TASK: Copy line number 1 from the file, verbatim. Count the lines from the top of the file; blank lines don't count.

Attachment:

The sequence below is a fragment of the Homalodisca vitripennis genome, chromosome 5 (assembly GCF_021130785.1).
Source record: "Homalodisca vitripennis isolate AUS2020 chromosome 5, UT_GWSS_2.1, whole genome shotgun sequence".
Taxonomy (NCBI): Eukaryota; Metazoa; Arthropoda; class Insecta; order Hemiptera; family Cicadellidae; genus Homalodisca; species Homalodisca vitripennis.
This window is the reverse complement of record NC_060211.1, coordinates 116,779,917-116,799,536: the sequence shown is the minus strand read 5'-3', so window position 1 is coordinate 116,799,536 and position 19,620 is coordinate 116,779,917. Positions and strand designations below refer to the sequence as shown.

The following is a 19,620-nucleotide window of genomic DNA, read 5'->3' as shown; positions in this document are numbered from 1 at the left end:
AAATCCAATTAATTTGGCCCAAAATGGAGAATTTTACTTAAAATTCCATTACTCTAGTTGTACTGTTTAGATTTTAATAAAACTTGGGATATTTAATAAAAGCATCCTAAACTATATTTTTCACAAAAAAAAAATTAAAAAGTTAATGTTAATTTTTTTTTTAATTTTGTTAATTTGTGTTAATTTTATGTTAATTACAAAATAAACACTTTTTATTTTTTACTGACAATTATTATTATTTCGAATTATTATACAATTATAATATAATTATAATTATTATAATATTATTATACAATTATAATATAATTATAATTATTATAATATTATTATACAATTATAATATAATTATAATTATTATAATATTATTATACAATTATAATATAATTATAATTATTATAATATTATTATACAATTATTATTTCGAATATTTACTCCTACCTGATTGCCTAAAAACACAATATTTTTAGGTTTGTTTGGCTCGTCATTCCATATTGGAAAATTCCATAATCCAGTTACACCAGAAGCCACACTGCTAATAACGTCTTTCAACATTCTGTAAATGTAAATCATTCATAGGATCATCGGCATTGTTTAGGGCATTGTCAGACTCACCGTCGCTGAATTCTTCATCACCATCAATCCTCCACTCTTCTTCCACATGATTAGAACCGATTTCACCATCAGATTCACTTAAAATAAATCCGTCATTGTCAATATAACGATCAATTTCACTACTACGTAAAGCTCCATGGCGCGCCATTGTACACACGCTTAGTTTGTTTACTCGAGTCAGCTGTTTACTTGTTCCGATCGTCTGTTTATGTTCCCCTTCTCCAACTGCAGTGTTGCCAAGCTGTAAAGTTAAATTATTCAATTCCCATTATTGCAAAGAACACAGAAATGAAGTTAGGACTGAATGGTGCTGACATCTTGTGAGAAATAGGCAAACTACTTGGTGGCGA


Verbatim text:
The sequence below is a fragment of the Homalodisca vitripennis genome, chromosome 5 (assembly GCF_021130785.1).